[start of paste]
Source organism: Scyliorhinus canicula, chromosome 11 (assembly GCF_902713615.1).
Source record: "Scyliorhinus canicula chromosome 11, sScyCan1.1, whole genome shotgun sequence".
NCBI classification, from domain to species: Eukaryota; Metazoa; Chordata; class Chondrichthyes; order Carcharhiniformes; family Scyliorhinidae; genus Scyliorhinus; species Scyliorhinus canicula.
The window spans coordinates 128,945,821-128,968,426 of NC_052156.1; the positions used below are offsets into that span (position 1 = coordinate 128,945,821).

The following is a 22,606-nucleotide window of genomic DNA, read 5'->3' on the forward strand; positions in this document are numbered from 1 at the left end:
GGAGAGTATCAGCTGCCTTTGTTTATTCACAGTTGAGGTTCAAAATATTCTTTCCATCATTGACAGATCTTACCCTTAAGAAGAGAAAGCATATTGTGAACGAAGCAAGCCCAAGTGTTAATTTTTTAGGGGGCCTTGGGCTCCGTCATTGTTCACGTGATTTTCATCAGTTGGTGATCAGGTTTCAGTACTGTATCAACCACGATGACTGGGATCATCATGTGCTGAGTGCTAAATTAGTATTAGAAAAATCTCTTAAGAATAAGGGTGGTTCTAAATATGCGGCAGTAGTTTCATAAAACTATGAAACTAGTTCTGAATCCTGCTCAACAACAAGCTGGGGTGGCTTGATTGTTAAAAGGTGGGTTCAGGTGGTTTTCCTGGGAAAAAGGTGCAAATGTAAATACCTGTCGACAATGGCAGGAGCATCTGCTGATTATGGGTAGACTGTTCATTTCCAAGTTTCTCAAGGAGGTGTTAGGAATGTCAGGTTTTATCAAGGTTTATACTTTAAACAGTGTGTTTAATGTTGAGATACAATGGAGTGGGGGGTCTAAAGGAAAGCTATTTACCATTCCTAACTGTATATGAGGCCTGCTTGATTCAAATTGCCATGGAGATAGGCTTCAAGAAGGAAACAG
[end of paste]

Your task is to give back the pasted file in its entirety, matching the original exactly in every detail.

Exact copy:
Source organism: Scyliorhinus canicula, chromosome 11 (assembly GCF_902713615.1).
Source record: "Scyliorhinus canicula chromosome 11, sScyCan1.1, whole genome shotgun sequence".
NCBI classification, from domain to species: Eukaryota; Metazoa; Chordata; class Chondrichthyes; order Carcharhiniformes; family Scyliorhinidae; genus Scyliorhinus; species Scyliorhinus canicula.
The window spans coordinates 128,945,821-128,968,426 of NC_052156.1; the positions used below are offsets into that span (position 1 = coordinate 128,945,821).

The following is a 22,606-nucleotide window of genomic DNA, read 5'->3' on the forward strand; positions in this document are numbered from 1 at the left end:
GGAGAGTATCAGCTGCCTTTGTTTATTCACAGTTGAGGTTCAAAATATTCTTTCCATCATTGACAGATCTTACCCTTAAGAAGAGAAAGCATATTGTGAACGAAGCAAGCCCAAGTGTTAATTTTTTAGGGGGCCTTGGGCTCCGTCATTGTTCACGTGATTTTCATCAGTTGGTGATCAGGTTTCAGTACTGTATCAACCACGATGACTGGGATCATCATGTGCTGAGTGCTAAATTAGTATTAGAAAAATCTCTTAAGAATAAGGGTGGTTCTAAATATGCGGCAGTAGTTTCATAAAACTATGAAACTAGTTCTGAATCCTGCTCAACAACAAGCTGGGGTGGCTTGATTGTTAAAAGGTGGGTTCAGGTGGTTTTCCTGGGAAAAAGGTGCAAATGTAAATACCTGTCGACAATGGCAGGAGCATCTGCTGATTATGGGTAGACTGTTCATTTCCAAGTTTCTCAAGGAGGTGTTAGGAATGTCAGGTTTTATCAAGGTTTATACTTTAAACAGTGTGTTTAATGTTGAGATACAATGGAGTGGGGGGTCTAAAGGAAAGCTATTTACCATTCCTAACTGTATATGAGGCCTGCTTGATTCAAATTGCCATGGAGATAGGCTTCAAGAAGGAAACAG